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Peace comes from within. Do not seek it without – Buddha

Posts Tagged ‘Spiritual Wellness’

A Personal Mission: Define Your Wellness (Part 2)

Posted by Ram Kumar Shrestha on March 31, 2012

   

By Deepak Chopra, Author, ‘War of the Worldviews’; Founder, The Chopra Foundation

 Step 6: Realistically Plan for Setbacks

No one walks a straight line on the journey to wellness. Most studies of lapses in fitness, nutrition and recovery programs show that you can get back on track more easily if you have scripted the way you will recover. It’s also known that those who are successful in breaking highly addictive habits, such as chain smoking, tried and failed any number of times before finally succeeding. So persistence counts, and so does avoiding the familiar excuse of “I’ve tried everything.” The answer is to go back and try everything again.

In planning for setbacks in a realistic frame of mind, the Mayo Clinic recommends taking these steps:

  • Take charge. Accept responsibility for your own behavior.
  • Buy time. If you’re tempted to keep indulging, wait a few minutes and see if the desire passes. Try distracting yourself — call a friend or take the dog for a walk.
  • Be gentle with yourself. Practice self-forgiveness. Try not to think of your slip-up as a catastrophe.
  • Ask for and accept help. Asking for help is a sign of good judgment, not weakness.
  • Work out your guilt and frustration with exercise. Use it to elevate your mood and recommit to your goals — never use it as punishment for a lapse.
  • Problem-solve as you go. Identify the problem and create a list of possible solutions. If you try one that doesn’t work, try the next solution.
  • Recommit to your goals — review your goals and make certain that they are still realistic.

Step 7: Reaching Your Goal

Reaching a wellness goal, once it has happened, is a big deal. Make sure you mark it accordingly. If you have given up smoking for a long period of time, treat yourself to new shoes or a great book. If you’ve lost weight, buy yourself a new outfit. You deserve to be rewarded, while making sure that you don’t rationalize going on a credit card binge or eating a huge meal as some kind of false reward. Read the rest of this entry »

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A Personal Mission: Define Your Wellness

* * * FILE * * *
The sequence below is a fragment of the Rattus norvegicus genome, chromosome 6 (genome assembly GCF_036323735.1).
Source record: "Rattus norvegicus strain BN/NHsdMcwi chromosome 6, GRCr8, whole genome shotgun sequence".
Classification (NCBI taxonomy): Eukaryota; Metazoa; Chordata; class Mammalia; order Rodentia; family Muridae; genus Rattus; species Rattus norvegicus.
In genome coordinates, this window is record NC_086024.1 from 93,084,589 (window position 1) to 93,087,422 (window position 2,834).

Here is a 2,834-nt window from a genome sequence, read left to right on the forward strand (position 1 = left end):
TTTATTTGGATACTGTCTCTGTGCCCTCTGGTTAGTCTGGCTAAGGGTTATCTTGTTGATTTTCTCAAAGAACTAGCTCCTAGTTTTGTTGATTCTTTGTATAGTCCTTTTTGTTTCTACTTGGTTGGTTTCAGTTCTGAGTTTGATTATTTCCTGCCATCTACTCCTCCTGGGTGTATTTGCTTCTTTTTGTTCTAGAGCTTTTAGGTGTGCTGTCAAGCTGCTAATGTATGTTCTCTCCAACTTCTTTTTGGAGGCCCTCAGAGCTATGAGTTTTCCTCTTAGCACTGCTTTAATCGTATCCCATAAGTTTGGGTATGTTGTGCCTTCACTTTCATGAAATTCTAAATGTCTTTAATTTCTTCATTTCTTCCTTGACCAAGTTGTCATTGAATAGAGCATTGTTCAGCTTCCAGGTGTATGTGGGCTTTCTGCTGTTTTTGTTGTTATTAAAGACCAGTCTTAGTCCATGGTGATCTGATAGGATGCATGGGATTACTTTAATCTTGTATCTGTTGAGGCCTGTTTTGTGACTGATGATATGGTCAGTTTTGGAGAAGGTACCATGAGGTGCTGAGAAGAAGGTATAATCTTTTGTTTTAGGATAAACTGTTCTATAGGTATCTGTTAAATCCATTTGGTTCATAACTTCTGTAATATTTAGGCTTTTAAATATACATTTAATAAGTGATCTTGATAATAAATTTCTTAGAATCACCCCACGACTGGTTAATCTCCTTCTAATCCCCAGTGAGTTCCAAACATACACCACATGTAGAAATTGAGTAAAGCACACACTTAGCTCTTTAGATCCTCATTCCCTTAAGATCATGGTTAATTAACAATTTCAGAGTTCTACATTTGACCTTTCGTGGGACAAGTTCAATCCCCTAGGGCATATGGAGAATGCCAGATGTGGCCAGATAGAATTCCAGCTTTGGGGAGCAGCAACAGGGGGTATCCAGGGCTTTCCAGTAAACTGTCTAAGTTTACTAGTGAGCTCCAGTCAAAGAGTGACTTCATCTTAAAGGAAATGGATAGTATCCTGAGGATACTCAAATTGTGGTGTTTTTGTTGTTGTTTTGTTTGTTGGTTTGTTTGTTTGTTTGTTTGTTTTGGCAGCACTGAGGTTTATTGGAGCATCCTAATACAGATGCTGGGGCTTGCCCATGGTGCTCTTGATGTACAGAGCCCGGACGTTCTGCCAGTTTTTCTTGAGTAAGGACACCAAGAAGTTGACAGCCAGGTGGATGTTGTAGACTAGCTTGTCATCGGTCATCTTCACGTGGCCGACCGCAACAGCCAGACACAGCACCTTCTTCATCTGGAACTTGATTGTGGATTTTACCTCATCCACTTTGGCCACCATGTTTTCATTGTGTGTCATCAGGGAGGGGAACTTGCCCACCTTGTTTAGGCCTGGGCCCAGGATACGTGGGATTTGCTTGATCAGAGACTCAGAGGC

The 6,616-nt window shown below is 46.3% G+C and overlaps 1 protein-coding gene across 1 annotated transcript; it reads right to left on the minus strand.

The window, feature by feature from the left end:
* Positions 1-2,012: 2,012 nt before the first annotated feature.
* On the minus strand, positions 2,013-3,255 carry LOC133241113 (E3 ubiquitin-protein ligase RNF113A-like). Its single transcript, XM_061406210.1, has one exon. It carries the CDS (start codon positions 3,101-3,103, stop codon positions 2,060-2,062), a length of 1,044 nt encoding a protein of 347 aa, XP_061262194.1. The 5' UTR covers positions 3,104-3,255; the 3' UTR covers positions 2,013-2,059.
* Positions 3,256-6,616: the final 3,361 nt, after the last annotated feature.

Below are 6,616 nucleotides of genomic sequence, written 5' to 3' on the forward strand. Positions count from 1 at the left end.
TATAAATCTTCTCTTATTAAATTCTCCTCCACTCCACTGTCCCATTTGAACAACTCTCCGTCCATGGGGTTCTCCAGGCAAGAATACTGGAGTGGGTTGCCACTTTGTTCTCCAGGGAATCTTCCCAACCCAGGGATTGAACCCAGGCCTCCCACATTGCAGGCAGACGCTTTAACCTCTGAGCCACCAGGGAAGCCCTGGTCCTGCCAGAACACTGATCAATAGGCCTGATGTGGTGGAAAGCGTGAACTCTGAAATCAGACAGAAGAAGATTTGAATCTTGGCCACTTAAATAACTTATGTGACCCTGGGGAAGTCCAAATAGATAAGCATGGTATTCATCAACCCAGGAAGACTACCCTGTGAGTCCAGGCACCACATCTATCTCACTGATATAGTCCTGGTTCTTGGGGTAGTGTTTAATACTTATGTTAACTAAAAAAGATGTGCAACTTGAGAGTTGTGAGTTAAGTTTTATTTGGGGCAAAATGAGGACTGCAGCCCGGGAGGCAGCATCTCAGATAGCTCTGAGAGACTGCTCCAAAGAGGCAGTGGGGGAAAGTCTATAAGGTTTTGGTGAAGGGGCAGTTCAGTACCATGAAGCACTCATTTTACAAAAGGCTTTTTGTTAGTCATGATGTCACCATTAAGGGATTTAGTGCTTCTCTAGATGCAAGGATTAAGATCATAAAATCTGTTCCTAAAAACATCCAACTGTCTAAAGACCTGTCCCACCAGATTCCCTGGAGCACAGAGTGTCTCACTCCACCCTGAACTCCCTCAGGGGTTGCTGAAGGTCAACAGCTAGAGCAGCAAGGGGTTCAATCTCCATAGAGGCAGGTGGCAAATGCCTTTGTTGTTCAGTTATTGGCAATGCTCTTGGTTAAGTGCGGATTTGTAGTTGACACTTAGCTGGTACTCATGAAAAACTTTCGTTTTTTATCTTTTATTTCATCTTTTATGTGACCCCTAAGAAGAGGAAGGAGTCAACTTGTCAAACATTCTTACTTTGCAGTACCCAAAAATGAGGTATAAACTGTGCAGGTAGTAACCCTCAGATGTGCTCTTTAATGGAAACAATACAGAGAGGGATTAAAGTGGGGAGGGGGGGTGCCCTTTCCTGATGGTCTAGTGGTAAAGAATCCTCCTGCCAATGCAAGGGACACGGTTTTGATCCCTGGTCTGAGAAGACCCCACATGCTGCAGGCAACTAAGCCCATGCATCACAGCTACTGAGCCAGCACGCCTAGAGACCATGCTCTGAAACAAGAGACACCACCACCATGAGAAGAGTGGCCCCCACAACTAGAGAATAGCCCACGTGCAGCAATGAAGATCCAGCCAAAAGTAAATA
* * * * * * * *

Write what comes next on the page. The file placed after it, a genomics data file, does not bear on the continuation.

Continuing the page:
Posted by Ram Kumar Shrestha on February 25, 2012

 

By Deepak Chopra

A basic outline for prevention has existed for more than 30 years, but wellness has had a hard time making real headway. Old habits are hard to break. Our society has a magic bullet fixation, waiting for the next miracle drug to cure us of every ill. Doctors receive no economic benefit from pushing prevention over drugs and surgery. For all these reasons, compliance with prevention falls far below what is needed for maximum wellness.

Rather than feeling gloomy, my focus has been on getting the individual to take charge of their own wellness. This can be a considerable challenge, since we are each unique in our bodies but also unique in our pattern of bad habits and poor lifestyle choices. More than 40 percent of American adults make a resolution to live a better life each year, and fewer than half keep their promise to themselves for longer than six months. Conditioning is hard to break, but the key is that the power to break a habit belongs to the same person who made it — the turnaround amounts to giving up unconscious behavior and adopting conscious new patterns.

Once your mind begins to pay attention, your brain can build new neural pathways to reinforce what you learn. Much is made of the brain’s ability to change and adapt — the general term is neuroplasticity — but I think science has been slow to catch up with wise experience. It has always been true that applying awareness in any form, through such things as resolve, discipline, good intentions, and mindfulness, has the power to create change. The practical dilemma is how to use your strengths and motivation to help yourself remain committed to wellness as a lifetime pattern. Read the rest of this entry »

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